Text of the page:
An indoor humidity level of between 40-60%RH has been scientifically proven to combat airborne flu infections. This ideal humidity level shortens the time airborne flu remains infectious.
The scientific studies below are just a few of the many that show how the correct indoor humidity is vital for airborne infection control.
During the cold winter months, when heating systems dry the air, indoor humidity often drops into the dry danger zone of less than 40%RH. This results in more flu and respiratory infections spreading in the indoor air we all share.
Using humidifiers to put moisture into an atmosphere is only way to ensure the ideal indoor humidity is maintained throughout the winter.
40-60%RH is the ideal indoor air humidity. At this level, the airborne flu virus is quickly inactivated and air humidity is below the level that promotes mould growth.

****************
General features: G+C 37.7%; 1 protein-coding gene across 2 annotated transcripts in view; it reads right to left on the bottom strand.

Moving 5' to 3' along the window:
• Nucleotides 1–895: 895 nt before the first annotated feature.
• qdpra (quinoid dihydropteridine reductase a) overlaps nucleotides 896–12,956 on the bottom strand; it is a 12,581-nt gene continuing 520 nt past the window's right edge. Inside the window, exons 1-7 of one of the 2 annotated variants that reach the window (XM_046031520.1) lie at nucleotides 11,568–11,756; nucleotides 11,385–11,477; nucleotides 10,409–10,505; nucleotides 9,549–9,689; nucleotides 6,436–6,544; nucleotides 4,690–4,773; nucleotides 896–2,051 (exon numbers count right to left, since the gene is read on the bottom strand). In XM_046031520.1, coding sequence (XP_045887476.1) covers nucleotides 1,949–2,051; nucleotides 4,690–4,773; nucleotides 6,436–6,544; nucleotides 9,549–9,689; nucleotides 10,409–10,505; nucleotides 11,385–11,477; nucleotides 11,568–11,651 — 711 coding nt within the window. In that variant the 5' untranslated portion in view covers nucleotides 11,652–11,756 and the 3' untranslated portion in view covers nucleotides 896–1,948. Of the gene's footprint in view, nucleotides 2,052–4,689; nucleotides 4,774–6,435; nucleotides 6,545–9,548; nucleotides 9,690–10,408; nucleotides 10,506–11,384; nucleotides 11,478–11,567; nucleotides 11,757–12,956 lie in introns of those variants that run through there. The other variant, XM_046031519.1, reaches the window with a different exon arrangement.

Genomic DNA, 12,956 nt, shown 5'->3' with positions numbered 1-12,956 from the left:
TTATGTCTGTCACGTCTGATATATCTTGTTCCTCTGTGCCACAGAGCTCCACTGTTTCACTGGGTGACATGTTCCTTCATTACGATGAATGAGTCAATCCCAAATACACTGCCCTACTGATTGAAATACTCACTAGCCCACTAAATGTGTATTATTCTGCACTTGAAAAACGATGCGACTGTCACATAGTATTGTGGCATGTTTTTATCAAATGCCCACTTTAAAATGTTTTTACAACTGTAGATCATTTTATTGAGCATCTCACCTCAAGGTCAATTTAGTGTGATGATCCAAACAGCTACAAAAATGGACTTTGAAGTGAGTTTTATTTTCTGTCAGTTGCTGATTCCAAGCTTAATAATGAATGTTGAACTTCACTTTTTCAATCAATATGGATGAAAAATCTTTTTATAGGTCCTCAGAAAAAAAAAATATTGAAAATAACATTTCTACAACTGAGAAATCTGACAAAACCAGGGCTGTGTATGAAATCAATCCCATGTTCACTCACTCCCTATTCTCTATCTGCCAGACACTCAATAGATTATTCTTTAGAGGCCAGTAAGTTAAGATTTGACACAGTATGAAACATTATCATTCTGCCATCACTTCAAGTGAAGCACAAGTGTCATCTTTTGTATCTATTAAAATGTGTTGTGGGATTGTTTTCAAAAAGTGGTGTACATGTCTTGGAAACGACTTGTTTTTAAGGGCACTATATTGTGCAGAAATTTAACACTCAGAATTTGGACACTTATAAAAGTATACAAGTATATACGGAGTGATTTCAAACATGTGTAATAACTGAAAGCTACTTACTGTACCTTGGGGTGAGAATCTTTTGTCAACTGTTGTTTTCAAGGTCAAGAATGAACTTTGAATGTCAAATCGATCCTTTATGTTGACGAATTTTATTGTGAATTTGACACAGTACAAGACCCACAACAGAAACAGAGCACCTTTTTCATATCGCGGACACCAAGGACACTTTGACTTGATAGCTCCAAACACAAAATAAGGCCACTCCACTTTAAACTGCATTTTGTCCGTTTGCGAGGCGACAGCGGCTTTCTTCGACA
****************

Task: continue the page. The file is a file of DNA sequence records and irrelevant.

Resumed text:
Dr.med Walter Hugentobler
The science behind humidity's fight with flu
Noti et al 20131 Manikin experiment
Method:Manikins “coughed” flu from nebulizers into a room at different humidity levels. Air samplers collected aerosol particles to assess their continued infectious nature.
Summary result: Flu retains its infectious nature in dry air below 40%RH up to five times longer than in air above 40%RH.
1 – Noti et al, 2013, High humidity leads to loss of infectious influenza virus from simulated coughs, PLoS One. 2013; 8 (2):e57485 2 – Yang et al 2012, Relationship between Humidity and Influenza A Viability in Droplets and Implications for Influenza’s Seasonality, PLoS ONE 7(10): e46789 3 – Lowen et al, 2007, Influenza virus transmission is dependent on relative humidity and temperature, PLoS One Pathogens Okt. 2007/Vol. 3/Issue 10/e151 4 – Sale, 1972, Humidification to reduce respiratory illnesses in nursery school children, Southern Medical Journal, July 1972, Vol. 65, No 7 5 – Gelperin, 1973, Humidification and Upper Respiratory Infection Incidence, Heating, Piping and Air Conditioning, Vol. 45, No.3 6 – Green, 1981, Winter humidities and related absenteeism in Canadian hospitals, Digest of the 3rd CMBFS Canadian Clinical Engineering Conference